What Is Shaken Baby Syndrome?

What Is Shaken Baby Syndrome?

Last update: 21 February, 2018

Shaken baby syndrome is one of the most tragic consequences of child abuse, and among the most common.

It arises when a child has been violently shaken, causing their brain to bump against the inside of the skull and leading to irreversible and often fatal injuries.

Babies’ heads are small and very sensitive. A baby’s brain is large in relation to their skull. This is why shaking a baby can crush their brain mass against their skull, causing inflammation and internal bleeding.

This condition does not generally have any notable external symptoms. This means it might not be possible to tell whether someone has shaken a baby.

There are no sudden changes or telltale signs to look out for.

Under what conditions should we talk about shaken baby syndrome?

Surprising though it might seem, even a brief shaking for less than 10 seconds could be enough to cause shaken baby syndrome. It can occur when the baby hits their head, or when an adult shakes them, generally not by accident.

In newborns and small babies, even the smallest bump on the head can cause injury. Even blows from soft objects, such as being hit with a cushion or thrown against a mattress, are enough to cause damage.

The syndrome is most common in children under two years of age, but it can occur in children as old as five. In general, it happens when a child is mistreated or physically abused.

However, it can occasionally occur due to minor shaking, such as jogging with your baby in your arms, lifting them up and down too quickly or bouncing them in the air.

What Is Shaken Baby Syndrome?

In fatal cases, shaken babies may be affected by whiplash, just like victims of car accidents.

What are the symptoms?

When a child is suffering from shaken baby syndrome, the parents don’t tend to talk much about the symptoms, since the condition tends to be associated with cases of child abuse.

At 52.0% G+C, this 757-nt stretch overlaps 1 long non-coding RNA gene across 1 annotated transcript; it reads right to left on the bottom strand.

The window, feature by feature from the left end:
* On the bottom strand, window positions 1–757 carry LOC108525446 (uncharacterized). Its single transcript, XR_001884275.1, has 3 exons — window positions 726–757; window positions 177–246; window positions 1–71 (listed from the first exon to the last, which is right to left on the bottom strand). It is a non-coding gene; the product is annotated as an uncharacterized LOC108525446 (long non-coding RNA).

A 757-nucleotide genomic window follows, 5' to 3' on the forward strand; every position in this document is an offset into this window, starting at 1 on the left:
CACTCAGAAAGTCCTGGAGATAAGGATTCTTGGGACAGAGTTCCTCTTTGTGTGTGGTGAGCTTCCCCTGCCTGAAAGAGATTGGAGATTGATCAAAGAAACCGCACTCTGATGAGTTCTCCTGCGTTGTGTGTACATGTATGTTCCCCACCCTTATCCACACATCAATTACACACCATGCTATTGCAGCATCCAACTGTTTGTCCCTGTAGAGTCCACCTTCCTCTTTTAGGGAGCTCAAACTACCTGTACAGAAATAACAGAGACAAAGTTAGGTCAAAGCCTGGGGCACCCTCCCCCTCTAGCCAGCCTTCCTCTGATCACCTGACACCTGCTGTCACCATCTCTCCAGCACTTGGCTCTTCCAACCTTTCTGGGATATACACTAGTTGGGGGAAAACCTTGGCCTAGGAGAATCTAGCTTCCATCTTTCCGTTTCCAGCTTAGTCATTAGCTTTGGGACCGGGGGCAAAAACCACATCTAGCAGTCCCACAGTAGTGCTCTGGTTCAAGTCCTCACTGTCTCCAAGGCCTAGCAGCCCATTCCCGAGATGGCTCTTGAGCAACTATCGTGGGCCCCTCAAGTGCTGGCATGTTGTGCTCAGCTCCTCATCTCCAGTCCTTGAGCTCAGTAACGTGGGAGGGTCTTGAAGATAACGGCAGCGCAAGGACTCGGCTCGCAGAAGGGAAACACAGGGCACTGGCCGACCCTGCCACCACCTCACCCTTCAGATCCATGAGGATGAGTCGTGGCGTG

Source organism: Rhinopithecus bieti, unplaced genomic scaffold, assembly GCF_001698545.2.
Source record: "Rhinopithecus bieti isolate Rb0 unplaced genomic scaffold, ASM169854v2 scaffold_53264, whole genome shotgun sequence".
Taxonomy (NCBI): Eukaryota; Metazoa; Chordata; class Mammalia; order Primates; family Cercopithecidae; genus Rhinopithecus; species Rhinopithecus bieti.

In some cases, doctors may not identify it, since nobody expects this situation to occur.

However, there is a general pattern of symptoms that can point to shaken baby syndrome, including the following:

  • Loss of consciousness
  • Respiratory distress
  • Reduced vision
  • Convulsions
  • Drowsiness or lethargy
  • Lack of appetite or vomiting
  • Unusual behavior
  • Lack of alertness
  • Change in skin tone; pale or bluish skin

What to do about shaken baby syndrome

What Is Shaken Baby Syndrome?

It is common for some people to feel stressed when they hear a baby crying, to the point where they shake the baby impulsively. It may be difficult for parents to know if the person caring for their child has mistreated them.

However, you may come across this situation with family members, or witness a stranger shaking their baby.

In this scenario, the most important thing is to help the child. If they have stopped breathing, have fainted or are convulsing, basic first aid can be given, preferably by a trained expert.

Next, let the authorities know. This is a case of child abuse.

However, it is far better to prevent this type of situation than to treat shaken baby syndrome. Be very careful to avoid shaking your baby in any way.

Make sure that anyone who will look after your child is patient and tolerant around little ones.

Shaking a crying child will not calm them down, and is extremely dangerous. Instead, use sound, such as the radio; sing or speak to the child gently.

If you are tired and stressed, ask someone to lend a hand while you get some rest. A baby can cry for multiple reasons.

Sometimes there is a simple reason for their tears, so check whether they are in pain or something is bothering them.

Crying will not do a baby any harm. Shaking them, on the other hand, is extremely dangerous.

If a child is already suffering from shaken baby syndrome, it is very important that doctors know all the symptoms and are aware of any other relevant information.

The most important thing is the health of the child.

All cited sources were thoroughly reviewed by our team to ensure their quality, reliability, currency, and validity. The bibliography of this article was considered reliable and of academic or scientific accuracy.

  • Campos Rufo, M. El síndrome del niño sacudido. Cuad Med Forense, 12(43-44), Enero-Abril 2006.
  • P. Abenia Usón, S. Ferraz Sopena, F. Guirado Giménez, J.A. Rábano Rodríguez, A. Gastón Faci, F.J. López Pisón. Encefalopatía aguda y colección pericerebral en el “síndrome del lactante sacudido”. An Esp Pediatr 1999;50:610-612.

This text is provided for informational purposes only and does not replace consultation with a professional. If in doubt, consult your specialist.